Today we had two children from Taliesin's class here to play (brother and sister), and they got along famously, as my mother-in-law would say. The three older kids ran pretty much all the way down the hill to their afternoon class, we picnicked in the meadow, flew paper airplanes in the wind, and generally frolicked until class begun. The class was great - Tali particularly likes the teacher he has these Fridays, and Rhiannon is welcome, and of course thoroughly enjoys herself, hanging around with the big kids.
In the evening we had a potluck, an Irish Music Session, and a late-night music-party to attend, all of which were wonderful, and had that sometimes elusive, warm, friendly atmosphere that we always hope for in a party. The kids were bagged by the end of it all, but we all left happily.
And then there was this -- a bombshell dropped on me by a shall-remain-nameless other unschooling parent: The Learning Centre tests the children. Standardized tests. That is NOT what we expected. Apparently Tali is free from this for the first while, but how long does that while last? How long before he has to measure up, to compare himself to the other children? To be good enough to earn the teachers' and his classmates' esteem (or disapproval)?
When Taliesin sounds out a word at school, adults (even teachers) often comment on how amazing it is; "Oh he's incredible!" "Oh he's so advanced!" And already he has something to live up to. I would rather he was able to grow in the manner and timeliness that is right for him personally, which none of us can judge or grade. I would rather that when he printed a word, the teachers said not "how incredible", but "great! are you enjoying this?" or something along those less awed-sounding lines...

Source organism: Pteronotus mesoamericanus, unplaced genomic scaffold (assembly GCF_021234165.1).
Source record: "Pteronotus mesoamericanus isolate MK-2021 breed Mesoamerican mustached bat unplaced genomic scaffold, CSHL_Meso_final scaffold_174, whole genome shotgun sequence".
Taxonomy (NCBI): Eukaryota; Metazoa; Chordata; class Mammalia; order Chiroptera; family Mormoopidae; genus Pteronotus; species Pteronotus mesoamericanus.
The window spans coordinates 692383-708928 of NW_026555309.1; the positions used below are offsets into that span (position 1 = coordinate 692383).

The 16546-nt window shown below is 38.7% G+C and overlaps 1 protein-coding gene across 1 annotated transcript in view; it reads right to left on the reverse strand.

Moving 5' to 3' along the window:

It reminds me of Siddhartha who, after losing his best friend to the Buddha of all Buddhas, finds himself truly alone, without even the presence of his family in his heart. He has found himself. And as painful and as dreadful as his loneliness is, it is that moment (in my mind) that makes his existence meaningful. Himself is the meaning of life - for him. I doubt that I will ever reach this kind of ultimate realization, but I want my children to at least get a chance, and every expectation that is nudged at them is another barrier they will have to break before they can access that small kernel of self, within.
My son is not Siddhartha, and the self is indeed a lonely place -- duende, n'est-ce pas? But he deserves a crack at his own destiny, and there is nobody who can tell him what that is; no test that can tell him if he's on the right track, or far enough along.
Anyway... enough ranting. Why stress about it, after all? I think it will be easy enough to sidestep the testing, etc, when it's time.